The new arrivals also helped to liven up what many observers felt was a dead clubhouse. Though the moves had an overall positive impact, it did not immediately translate as far as winning is concerned. By the time September 17 rolled around, the Phillies were still in last place with a 60-87 record, 23 games behind the East-leading Chicago Cubs. The Cardinals sat in second at 79-70, five games behind the eventual division champion Cubs. When the 1989 schedule was originally released, this Sunday afternoon tilt was to be the conclusion of a three-game weekend series. However, a June 21 rainout was made up as part of a doubleheader on September 15. The Phils took the opener of that twinbill, 2-0, as rookie Pat Combs twirled a four-hit shutout. St. Louis rallied for a 7-6 win in the nightcap, scoring twice in the ninth off Roger McDowell. Rain washed away Saturday's game, forcing the clubs to play a second doubleheader in three days on Sunday.
Don Carman got the start for the Phillies in the first game of Sunday's doubleheader, though that wasn't supposed to be the case. More on that later. Carman had been in and out of the rotation during a miserable 1989 season, having gone 4-15 with a 5.19 ERA to that point. Getting a last-minute start, he held the Cardinals scoreless over the first two innings. The Phils got on the board in the bottom of the second when John Kruk scampered home on a wild pitch by Joe Magrane, but St. Louis responded with three in the third thanks to a sacrifice fly by Pedro Guerrero and RBI singles by Tom Brunansky and Milt Thompson. In the fourth, Ozzie Smith gave the Cards a 4-1 lead with a solo homer, one of just 28 roundtrippers hit by the Wizard during his 19-year career. Randy O'Neal replaced Carman on the mound in the fifth, and the Cardinals greeted him with another run on a Tony Pena RBI single to lead 5-1.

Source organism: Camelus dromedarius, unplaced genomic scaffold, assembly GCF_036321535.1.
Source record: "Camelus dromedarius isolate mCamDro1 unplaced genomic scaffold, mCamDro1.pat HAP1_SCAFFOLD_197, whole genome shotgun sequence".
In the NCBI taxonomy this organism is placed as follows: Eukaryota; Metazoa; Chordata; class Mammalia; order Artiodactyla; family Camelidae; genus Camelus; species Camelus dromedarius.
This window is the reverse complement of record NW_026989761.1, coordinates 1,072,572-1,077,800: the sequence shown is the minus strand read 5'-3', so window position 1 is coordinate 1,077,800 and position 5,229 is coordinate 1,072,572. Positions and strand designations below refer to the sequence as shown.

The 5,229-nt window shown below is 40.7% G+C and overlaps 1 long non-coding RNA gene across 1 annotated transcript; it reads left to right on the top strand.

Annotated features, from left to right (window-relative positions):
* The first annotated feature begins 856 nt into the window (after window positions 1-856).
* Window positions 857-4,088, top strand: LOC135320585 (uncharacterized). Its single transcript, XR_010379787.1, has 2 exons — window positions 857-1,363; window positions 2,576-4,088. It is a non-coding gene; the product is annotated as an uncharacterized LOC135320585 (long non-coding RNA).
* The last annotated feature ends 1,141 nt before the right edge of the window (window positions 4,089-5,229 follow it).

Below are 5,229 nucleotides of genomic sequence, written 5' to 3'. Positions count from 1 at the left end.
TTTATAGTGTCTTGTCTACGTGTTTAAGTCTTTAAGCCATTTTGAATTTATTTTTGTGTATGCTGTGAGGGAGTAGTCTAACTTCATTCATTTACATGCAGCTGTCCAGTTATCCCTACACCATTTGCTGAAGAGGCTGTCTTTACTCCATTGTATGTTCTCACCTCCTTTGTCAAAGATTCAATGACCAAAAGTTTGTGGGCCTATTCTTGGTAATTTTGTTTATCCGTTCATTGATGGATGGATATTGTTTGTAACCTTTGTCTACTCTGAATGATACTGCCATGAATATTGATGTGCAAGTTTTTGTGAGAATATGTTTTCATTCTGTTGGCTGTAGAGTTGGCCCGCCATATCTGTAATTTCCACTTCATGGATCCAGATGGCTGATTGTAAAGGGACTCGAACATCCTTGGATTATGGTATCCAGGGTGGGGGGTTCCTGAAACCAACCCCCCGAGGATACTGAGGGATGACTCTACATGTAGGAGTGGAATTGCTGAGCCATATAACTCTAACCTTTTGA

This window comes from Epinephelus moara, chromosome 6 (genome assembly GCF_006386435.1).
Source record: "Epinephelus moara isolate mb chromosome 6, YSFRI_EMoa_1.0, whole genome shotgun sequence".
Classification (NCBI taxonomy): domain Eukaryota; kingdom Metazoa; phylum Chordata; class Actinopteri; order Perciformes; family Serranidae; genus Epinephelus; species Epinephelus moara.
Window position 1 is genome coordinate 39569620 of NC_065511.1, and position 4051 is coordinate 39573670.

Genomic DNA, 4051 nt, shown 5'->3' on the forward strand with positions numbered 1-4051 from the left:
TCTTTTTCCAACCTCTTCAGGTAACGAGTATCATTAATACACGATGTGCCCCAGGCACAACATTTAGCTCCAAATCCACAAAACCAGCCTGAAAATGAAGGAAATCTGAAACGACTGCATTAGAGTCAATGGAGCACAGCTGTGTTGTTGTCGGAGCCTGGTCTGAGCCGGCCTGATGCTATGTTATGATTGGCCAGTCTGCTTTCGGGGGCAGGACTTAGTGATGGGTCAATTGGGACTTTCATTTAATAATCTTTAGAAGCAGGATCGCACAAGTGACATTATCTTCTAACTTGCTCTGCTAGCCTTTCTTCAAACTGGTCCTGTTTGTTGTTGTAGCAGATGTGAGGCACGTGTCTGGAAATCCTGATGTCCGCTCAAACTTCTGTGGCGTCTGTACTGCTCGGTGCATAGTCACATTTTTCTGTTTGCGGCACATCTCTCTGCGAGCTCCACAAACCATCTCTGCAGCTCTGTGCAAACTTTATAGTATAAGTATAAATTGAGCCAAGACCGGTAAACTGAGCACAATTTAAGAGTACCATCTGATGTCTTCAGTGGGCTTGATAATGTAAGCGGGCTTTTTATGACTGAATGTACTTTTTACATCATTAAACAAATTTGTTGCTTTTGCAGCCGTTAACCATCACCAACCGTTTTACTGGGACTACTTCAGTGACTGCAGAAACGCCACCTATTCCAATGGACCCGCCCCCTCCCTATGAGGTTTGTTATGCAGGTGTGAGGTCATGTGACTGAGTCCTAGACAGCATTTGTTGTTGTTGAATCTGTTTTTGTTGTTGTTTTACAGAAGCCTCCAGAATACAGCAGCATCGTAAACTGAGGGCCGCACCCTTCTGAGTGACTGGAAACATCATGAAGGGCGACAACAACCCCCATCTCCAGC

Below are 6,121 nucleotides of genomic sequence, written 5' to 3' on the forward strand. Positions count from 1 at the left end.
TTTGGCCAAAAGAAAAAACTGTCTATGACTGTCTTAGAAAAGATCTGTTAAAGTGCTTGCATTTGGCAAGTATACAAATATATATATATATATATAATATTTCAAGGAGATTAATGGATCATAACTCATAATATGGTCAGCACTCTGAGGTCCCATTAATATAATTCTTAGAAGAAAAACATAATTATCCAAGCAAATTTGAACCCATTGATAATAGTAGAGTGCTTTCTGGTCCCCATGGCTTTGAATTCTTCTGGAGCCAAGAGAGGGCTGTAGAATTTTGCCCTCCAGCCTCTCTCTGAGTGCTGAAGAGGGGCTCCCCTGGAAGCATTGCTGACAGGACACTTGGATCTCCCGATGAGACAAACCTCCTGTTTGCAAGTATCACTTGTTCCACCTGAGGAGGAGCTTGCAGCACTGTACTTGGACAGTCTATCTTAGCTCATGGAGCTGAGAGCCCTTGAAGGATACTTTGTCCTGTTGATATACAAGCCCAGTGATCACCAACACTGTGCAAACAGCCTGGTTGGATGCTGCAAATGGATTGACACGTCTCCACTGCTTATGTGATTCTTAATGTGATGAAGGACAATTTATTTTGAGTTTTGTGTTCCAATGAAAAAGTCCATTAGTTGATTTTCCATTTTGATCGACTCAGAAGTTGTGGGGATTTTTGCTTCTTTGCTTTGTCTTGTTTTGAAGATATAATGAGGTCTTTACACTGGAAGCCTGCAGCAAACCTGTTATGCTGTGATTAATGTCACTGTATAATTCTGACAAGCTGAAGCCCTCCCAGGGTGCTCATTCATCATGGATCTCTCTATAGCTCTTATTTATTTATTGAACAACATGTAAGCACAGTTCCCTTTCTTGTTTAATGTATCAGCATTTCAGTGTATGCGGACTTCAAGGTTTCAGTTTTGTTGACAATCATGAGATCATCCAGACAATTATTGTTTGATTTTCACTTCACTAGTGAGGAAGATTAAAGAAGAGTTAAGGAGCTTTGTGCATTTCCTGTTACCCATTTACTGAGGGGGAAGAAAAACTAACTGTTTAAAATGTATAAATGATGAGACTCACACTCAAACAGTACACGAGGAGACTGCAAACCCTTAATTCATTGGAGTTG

The Phillies would chip away in this one, though, and got to within 5-2 on a sacrifice fly by Charlie Hayes in the sixth. The deficit was cut to 5-4 in the seventh on an RBI single by Ricky Jordan and groundout RBI by Dickie Thon before Tom Herr's RBI single tied it in the eighth. The Phils had a golden opportunity to regain the lead in the eighth as they loaded the bases with one out, but Dan Quisenberry got Von Hayes to pop out and Kruk to ground into a fielder's choice to end the inning. It wouldn't be the last time Kruk got a chance to be the hero with the bases loaded.
The Phillies got 1-2-3 innings from Todd Frohwirth and Dennis Cook in the ninth and tenth innings. The offense would again load the bases with one out in the bottom of the tenth, but Kruk was again unable to deliver the knockout blow as he tapped into a 3-2-3 double play. St. Louis would be held without a hit in the 11th and 12th, while the Phils went down in order in their half of the 11th. Having used five pitchers and 21 players with still another game left to play that day, Cook batted for himself to lead off the 12th and singled off Matt Kinzer, advancing to third when Herr singled one out later. With two outs, Hayes walked to load the bases, which gave Kruk a third chance with the bags full. The third time proved to be the charm, as the Krukker sent a screaming opposite-field line drive just over the wall in left for a walkoff grand slam and a 9-5 Phillies victory. It was a nice comeback win for the Phils and a damaging blow for the Cardinals in their attempt to catch the Cubs atop the NL East.